It was a cold day in February 2016. I arrived at the main train station in a UK city and took a taxi to an address in a suburb. The taxi driver looked at the postcode and asked if I was sure that was where I wanted to go. When I said yes he shrugged and started the 25-minutes drive.
We then arrived at a four-storey block of run-down flats, surrounded by other blocs of equally run-down flats. ‘Are you sure you will be OK’ the taxi driver asked, to which I nodded. I got out of the cab and rang the doorbell that had the name of the person I was looking for on it. No answer. I thus got my mobile phone out to ring the number I had been given. At that moment another resident came out of the block, looking slightly suspicious at me but letting me in, and confirming that the person I was looking for did indeed live there.
As I stood in front of the entrance door of the person I wanted to visit and heard the phone that I was still calling ring inside, the door opened once I had confirmed who I was. I was warmly welcomed in, given hot tea and snacks, and received curious looks of the two children who came running in and out of the room. The flat was cold, the heating broken for ages I was told, and the kids sneezed and coughed too often for my liking.
I had entered the flat of a former worker for the hybrid African Union/United Nations Peacekeeping Mission in Darfur, UNAMID. My host had worked for the human rights section and it was that work that eventually forced him to flee. Here was a professional with a university degree and a professional qualification – the latter not recognised in the UK. Somebody who until recently had a house, a car and a driver for his work, who employed a housekeeper and childminder, and whose wife was also a professional, was now sitting in a cold and miserable flat in a UK city. In the neighbourhood predominately local people without a job lived, he told me, many drank too much at times, thus as a ‘foreigner’ one never felt completely secure – that is why he never opened the door unless he knew exactly who was in front.
Still, he was happy and relieved that he was now living here, in safety in the UK, that his claim for political asylum was successful and that he could bring his wife and children from Sudan to join him under family reunion laws. Even though his qualifications were not recognised here, thus he needed to start from scratch to build a life for himself and his family, he was cheerful and confident it would all work out in the end.
My host that day is one of many people like him in the UK, people who once worked in vital data collection roles for UNAMID and subsequently were threatened by the Sudanese authorities. Some were imprisoned and tortured, for others, their families suffered, others again were ‘only’ threatened but lived with that threat on a daily basis until it became simply too much to always be in danger. They all have different stories and personal histories, but what unites them all is that it was their work for UNAMID that put them into danger. In most cases, UNAMID failed to address their safety and security concerns, and for most, it was left to themselves and their own devices to find a way to safety.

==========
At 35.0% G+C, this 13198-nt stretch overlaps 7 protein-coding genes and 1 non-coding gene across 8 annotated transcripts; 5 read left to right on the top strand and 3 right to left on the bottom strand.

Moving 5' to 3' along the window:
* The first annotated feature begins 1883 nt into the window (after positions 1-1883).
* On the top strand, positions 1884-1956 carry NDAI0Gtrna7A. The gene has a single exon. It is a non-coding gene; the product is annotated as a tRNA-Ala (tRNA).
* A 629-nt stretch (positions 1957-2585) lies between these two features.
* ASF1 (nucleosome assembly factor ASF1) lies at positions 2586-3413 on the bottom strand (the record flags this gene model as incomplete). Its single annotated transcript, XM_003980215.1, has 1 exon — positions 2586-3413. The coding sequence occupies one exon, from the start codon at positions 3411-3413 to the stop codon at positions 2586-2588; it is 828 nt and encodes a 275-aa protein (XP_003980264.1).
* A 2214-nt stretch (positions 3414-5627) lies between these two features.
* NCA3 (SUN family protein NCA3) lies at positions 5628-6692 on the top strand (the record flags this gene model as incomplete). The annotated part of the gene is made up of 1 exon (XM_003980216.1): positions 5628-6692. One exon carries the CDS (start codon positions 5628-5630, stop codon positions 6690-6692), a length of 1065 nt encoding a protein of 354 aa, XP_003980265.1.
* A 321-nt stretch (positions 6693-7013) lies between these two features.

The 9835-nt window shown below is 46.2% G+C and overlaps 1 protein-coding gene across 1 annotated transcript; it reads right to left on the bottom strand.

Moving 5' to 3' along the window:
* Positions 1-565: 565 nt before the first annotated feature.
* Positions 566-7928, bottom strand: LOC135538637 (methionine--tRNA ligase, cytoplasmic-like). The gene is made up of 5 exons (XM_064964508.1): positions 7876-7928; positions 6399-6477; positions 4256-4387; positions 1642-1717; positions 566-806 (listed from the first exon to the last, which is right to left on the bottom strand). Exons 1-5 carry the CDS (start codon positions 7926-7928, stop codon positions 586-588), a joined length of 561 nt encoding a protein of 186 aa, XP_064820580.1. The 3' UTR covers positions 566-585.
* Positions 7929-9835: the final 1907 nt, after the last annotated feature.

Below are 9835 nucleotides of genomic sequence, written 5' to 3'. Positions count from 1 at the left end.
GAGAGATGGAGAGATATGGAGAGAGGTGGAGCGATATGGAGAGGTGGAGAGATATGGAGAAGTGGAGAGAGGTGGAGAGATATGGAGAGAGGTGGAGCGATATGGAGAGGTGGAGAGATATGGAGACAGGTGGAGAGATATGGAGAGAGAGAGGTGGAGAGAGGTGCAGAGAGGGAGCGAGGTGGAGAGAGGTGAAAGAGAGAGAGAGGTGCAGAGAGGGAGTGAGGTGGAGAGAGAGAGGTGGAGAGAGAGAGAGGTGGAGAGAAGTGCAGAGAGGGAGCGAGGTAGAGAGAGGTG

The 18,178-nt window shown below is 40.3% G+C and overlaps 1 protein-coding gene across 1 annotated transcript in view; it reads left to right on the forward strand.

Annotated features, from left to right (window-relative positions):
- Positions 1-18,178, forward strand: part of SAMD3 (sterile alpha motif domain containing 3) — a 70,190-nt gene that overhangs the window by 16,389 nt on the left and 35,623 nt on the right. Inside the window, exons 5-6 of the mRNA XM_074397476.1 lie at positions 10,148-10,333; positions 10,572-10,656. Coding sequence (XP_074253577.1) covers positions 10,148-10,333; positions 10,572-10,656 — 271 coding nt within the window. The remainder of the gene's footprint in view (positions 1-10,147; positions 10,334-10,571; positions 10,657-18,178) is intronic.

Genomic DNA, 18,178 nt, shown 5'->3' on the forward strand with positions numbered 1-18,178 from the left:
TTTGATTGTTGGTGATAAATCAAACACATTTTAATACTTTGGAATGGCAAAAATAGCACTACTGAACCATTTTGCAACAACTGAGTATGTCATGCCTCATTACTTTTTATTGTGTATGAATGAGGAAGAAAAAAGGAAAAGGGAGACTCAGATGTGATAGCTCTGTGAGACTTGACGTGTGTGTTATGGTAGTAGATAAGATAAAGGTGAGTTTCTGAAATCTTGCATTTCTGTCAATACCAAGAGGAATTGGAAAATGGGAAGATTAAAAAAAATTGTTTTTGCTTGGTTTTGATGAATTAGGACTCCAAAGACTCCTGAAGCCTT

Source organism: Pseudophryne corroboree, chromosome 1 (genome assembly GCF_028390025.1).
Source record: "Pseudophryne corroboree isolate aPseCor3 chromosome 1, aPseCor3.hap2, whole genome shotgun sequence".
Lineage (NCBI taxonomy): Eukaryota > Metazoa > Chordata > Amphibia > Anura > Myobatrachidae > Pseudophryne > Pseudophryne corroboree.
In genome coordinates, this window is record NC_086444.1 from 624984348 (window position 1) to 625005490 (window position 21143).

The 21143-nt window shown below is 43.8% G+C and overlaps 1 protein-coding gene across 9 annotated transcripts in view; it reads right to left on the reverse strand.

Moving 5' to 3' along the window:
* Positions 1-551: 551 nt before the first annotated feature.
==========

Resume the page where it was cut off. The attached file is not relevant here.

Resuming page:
Their stories thus point to a big oversight of UN Peacekeeping Operations: Their reliance on local staff in particular for sensitive data collection in a mission’s human rights and civil affairs sections, but little systematic policy in the way of protecting such local staff. In fact, local staff are rather seen as civilians whose security in the first instance should be guaranteed by the state of which they are citizens. An impossible position for many local UN Peacekeeping staff, in particular, if they work for a mission that is regarded as a threat by the host government, as has been the case for UNAMID during much of its existence.
My host on this cold February day remained upbeat overall. His kids now go to school locally doing rather well, he is retraining to in the future work in an IT-related job – even though he does not know when he will be able to work and earn money. He is slightly worried about the debt he incurred when bringing his family over to join him, debts that he needs to repay sooner rather than later, but some solution will be found. For now, the most important thing is to have permanent residency papers, thus proper UK citizenship is around the corner. Everything else will evolve from there.
Please see my latest open-access paper in International Peacekeeping: ‘Protection of Civilians Mandates and ‘Collateral Damage’ of UN Peacekeeping Missions: Histories of Refugees from Darfur’, for a full analysis of these issues.
Note: This article gives the views of the author/academic featured and does not represent the views of the Global Development Institute as a whole.